To me it looks as if 1) the fuselage is tipped forward, 2) the inboard engines are tipped downward and 3) the outboard engines are tipped upward. Is this right?
Your observations look pretty correct to me.
Before going into detail, please be reminded that this is a [ultra] long range aircraft. Aircraft configuration is fully optimized for long range cruise flight.
Furthermore be reminded that "tipped forward", "tipped downward", "tipped upward" are all relative terms. When the aircraft is in cruise, most likely the fuselage will have a couple of degrees incidence [typically 2-5 for commercial airliners] where the fuselage will generate a small amount of lift as well.
Usually the landing gear of an aircraft will be set up in such a way to position the fuselage a little nose down when the aircraft is on the ground. This reduces the angle of attack of the wing during take-off roll, thus reducing drag as speed increases upto the point of rotation, thereby reducing the length of the take-off roll. Drag is a byproduct of lift. So during the take-off roll you really want to reduce lift and thus drag.
Generally the engine nacelles [at least the inlet portion of them] will be angled to allow the airflow to enter the inlet in a straight line along the axis of the fan, to optimize inlet airflow. Now it's important to bear in mind that the inboard section of the wing generates more lift than the outboard part of the wing. As a result of the generation of lift, the air approching the wing will experiance an up-wash. That upwash is greater at the inner engine pair than at the outer engine pair. To cope with this upwash [in cruise flight] and have the air enter the inlet in a nice straight and level manner, the inner engine pair is "tilted downward". The upwash in front of the outer engine pair is much smaller, therefore they are angled differently in relation to the inner pair ["tipped upward"].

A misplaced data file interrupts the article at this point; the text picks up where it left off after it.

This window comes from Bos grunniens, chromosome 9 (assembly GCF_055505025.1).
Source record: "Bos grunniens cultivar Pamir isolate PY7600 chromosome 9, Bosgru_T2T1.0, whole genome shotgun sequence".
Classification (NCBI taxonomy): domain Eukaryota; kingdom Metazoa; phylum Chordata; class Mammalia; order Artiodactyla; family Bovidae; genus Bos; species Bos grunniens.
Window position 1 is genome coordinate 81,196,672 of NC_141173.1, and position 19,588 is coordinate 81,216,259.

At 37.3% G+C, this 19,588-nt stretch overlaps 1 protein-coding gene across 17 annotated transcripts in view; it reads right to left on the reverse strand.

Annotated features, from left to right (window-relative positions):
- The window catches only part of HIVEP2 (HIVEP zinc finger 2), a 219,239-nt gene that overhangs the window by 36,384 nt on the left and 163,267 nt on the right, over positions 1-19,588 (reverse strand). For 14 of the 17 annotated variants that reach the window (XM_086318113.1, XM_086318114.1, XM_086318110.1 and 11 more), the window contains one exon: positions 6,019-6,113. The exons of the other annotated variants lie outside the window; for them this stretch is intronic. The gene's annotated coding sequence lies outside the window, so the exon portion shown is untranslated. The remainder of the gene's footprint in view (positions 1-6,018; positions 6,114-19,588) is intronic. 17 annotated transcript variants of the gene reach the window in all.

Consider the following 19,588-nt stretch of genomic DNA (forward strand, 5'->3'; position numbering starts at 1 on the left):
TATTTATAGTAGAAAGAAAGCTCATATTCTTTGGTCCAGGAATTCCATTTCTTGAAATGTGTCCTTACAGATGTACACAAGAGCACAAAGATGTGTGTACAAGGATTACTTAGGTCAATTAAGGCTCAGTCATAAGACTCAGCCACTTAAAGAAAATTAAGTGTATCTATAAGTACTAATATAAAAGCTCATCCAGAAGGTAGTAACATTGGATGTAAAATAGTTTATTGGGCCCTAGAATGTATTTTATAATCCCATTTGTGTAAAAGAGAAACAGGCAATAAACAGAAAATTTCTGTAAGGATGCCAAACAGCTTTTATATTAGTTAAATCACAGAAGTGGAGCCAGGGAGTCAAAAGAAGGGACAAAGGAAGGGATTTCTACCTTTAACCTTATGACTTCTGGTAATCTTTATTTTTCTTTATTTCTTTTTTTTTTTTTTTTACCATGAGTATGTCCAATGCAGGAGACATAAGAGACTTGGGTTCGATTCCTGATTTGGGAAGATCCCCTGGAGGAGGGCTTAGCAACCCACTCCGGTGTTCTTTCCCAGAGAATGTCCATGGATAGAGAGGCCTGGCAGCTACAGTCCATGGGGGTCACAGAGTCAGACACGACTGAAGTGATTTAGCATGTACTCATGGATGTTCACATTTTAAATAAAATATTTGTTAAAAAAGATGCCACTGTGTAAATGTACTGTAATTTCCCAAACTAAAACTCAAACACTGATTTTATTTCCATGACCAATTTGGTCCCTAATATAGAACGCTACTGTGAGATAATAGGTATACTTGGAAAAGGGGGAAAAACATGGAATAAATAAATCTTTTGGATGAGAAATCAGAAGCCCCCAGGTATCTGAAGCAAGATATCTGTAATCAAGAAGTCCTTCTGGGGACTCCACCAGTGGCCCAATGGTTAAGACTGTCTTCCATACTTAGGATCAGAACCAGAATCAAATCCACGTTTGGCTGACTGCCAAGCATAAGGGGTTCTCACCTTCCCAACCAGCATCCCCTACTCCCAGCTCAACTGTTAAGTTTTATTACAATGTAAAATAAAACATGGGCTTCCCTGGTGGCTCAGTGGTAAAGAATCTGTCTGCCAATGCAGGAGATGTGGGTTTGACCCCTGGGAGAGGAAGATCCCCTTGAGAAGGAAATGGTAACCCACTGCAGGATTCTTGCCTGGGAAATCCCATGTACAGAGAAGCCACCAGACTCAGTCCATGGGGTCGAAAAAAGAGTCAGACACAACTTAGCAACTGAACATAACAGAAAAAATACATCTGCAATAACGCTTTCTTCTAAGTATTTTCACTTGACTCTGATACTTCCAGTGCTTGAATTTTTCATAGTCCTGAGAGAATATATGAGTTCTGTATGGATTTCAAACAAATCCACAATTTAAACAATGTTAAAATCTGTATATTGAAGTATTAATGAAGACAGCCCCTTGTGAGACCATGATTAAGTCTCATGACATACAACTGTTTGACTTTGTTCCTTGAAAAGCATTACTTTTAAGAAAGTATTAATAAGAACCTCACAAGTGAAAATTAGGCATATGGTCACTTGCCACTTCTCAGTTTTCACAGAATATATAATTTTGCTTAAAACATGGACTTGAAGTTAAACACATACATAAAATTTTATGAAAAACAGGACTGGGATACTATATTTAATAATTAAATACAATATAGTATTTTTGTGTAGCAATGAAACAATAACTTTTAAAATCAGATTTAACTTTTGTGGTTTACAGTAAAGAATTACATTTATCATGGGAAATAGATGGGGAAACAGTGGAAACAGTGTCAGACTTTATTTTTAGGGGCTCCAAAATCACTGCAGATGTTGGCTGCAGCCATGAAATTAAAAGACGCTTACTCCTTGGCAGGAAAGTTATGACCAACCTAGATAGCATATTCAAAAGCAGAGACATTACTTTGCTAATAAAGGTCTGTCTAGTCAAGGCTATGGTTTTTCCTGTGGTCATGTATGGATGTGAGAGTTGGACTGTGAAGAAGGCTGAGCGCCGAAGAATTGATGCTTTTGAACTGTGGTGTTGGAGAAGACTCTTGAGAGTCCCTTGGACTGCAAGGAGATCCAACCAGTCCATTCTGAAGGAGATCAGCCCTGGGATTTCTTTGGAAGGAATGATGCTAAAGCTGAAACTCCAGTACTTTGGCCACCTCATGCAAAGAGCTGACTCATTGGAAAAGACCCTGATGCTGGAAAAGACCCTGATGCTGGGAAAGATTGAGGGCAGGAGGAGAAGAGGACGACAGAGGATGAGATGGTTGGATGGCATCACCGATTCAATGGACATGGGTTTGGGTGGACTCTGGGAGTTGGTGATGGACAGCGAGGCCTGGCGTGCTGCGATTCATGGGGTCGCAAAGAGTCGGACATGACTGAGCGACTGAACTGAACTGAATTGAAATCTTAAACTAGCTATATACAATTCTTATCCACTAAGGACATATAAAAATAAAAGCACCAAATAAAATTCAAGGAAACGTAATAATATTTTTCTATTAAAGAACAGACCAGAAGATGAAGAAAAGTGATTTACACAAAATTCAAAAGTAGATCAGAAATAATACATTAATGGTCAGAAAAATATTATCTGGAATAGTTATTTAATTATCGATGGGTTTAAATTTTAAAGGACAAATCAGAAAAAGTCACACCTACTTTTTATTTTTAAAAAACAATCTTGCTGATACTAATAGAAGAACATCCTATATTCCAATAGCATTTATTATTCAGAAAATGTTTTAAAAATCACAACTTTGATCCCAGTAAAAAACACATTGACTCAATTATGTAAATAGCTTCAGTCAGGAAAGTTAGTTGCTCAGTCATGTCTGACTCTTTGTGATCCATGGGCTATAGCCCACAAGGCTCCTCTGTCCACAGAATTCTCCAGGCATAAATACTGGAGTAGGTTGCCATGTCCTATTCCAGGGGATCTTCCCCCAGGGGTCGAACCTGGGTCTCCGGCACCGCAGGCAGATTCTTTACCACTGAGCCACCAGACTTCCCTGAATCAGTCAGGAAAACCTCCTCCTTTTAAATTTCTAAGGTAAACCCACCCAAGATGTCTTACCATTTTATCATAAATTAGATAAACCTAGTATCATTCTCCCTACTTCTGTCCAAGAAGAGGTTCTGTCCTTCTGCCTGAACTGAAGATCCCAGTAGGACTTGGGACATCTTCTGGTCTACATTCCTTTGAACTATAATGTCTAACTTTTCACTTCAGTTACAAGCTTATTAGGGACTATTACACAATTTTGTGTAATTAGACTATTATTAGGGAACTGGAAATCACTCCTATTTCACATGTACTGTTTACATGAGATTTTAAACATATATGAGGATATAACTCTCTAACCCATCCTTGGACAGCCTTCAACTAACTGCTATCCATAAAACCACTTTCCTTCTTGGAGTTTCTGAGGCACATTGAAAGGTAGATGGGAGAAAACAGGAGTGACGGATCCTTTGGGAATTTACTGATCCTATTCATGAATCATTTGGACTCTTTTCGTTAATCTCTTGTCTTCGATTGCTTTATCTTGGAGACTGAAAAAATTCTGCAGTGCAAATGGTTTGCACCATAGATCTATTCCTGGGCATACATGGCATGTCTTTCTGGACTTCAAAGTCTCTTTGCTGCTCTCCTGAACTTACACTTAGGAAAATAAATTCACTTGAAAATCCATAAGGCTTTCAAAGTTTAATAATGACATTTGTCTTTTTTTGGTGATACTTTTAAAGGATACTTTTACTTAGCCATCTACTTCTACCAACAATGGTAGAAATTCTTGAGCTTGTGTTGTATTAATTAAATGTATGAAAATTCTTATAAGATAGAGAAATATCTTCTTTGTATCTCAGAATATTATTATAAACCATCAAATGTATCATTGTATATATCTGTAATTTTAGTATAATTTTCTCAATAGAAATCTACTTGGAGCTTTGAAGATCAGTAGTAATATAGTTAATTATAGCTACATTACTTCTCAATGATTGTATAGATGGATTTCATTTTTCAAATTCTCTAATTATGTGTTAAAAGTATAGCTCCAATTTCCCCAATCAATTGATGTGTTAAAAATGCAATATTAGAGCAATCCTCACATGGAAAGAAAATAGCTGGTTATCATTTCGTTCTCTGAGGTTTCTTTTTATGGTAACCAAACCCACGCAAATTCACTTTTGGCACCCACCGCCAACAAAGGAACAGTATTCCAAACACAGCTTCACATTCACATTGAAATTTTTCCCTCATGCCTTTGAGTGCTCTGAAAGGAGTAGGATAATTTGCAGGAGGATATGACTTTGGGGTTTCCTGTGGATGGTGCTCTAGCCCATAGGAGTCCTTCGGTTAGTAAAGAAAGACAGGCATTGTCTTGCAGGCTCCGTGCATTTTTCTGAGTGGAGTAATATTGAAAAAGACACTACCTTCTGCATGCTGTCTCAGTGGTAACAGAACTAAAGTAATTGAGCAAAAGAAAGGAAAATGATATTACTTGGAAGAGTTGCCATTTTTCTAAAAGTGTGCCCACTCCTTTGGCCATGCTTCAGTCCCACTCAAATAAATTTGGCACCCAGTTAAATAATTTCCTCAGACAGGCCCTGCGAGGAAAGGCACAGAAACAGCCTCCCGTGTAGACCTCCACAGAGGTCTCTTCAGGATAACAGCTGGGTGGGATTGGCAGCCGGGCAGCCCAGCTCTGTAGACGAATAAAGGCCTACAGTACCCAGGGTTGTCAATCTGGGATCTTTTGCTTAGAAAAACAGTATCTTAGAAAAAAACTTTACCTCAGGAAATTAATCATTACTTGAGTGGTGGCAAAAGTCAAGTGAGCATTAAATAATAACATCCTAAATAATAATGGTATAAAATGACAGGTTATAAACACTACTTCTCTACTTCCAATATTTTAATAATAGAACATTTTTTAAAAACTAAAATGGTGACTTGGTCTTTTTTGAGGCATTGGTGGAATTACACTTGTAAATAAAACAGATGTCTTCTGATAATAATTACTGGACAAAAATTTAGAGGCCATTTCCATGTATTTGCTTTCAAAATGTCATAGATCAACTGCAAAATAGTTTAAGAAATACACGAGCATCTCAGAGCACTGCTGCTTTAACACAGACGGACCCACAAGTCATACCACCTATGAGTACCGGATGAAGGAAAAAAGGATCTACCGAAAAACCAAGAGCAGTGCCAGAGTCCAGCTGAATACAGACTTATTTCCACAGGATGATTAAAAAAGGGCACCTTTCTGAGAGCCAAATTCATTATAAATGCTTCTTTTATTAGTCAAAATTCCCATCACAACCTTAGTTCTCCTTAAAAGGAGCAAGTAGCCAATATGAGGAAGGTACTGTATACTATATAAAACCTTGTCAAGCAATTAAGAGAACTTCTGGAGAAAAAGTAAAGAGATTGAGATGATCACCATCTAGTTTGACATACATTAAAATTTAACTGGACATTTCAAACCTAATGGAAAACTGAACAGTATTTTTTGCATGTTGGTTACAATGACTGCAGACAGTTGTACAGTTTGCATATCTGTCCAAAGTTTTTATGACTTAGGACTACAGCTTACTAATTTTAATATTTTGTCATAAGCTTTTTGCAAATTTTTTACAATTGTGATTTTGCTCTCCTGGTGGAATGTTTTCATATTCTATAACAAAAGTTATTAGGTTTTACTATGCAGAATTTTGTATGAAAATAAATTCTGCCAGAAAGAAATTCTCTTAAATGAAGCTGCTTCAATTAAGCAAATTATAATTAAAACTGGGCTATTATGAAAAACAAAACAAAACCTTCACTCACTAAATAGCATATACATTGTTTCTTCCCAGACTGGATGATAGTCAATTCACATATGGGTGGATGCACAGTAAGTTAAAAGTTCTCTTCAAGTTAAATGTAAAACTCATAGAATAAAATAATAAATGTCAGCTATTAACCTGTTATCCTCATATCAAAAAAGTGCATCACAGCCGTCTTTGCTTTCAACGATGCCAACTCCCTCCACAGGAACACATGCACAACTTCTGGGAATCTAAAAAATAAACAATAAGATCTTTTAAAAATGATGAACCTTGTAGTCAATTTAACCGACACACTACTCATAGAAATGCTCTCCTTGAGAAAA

This also applies to lateral offset of the inner engines. If you would look at a top view, you'll notice that engines [especially those close to the fuselage, like 767/777] are a little towed in, to cope with the air that is beign forced sideways outboard by the fuselage. On rear fuselage engines you'll see that the engines ar towed out, since the fuselage shape curves the airstream back to the fuselage centreline due to the narrowing of the fuselage at the rear of the aircraft.
This "tipping" has nothing to do with wing bending moment. Only the weight of the engine [and fuel load off course among others] will significantly affect wing bending moment. Imagine that you tilt the engine downward in order to reduce wing bending moment. Now when the engine is thrusting downward, it will eat up part of the lift that is being generated by the wing. Therefore the wing now needs to generate even more lift to balance out the 'negative lift' being produced by the downward thrusting engines!! This doesn't make sense at all in terms off alleviating wing bending moment.
Wing tilting when loaded is an interesting concept. Although I doubt that a wing will tilt sufficiently to align the inner and outer engine pair.
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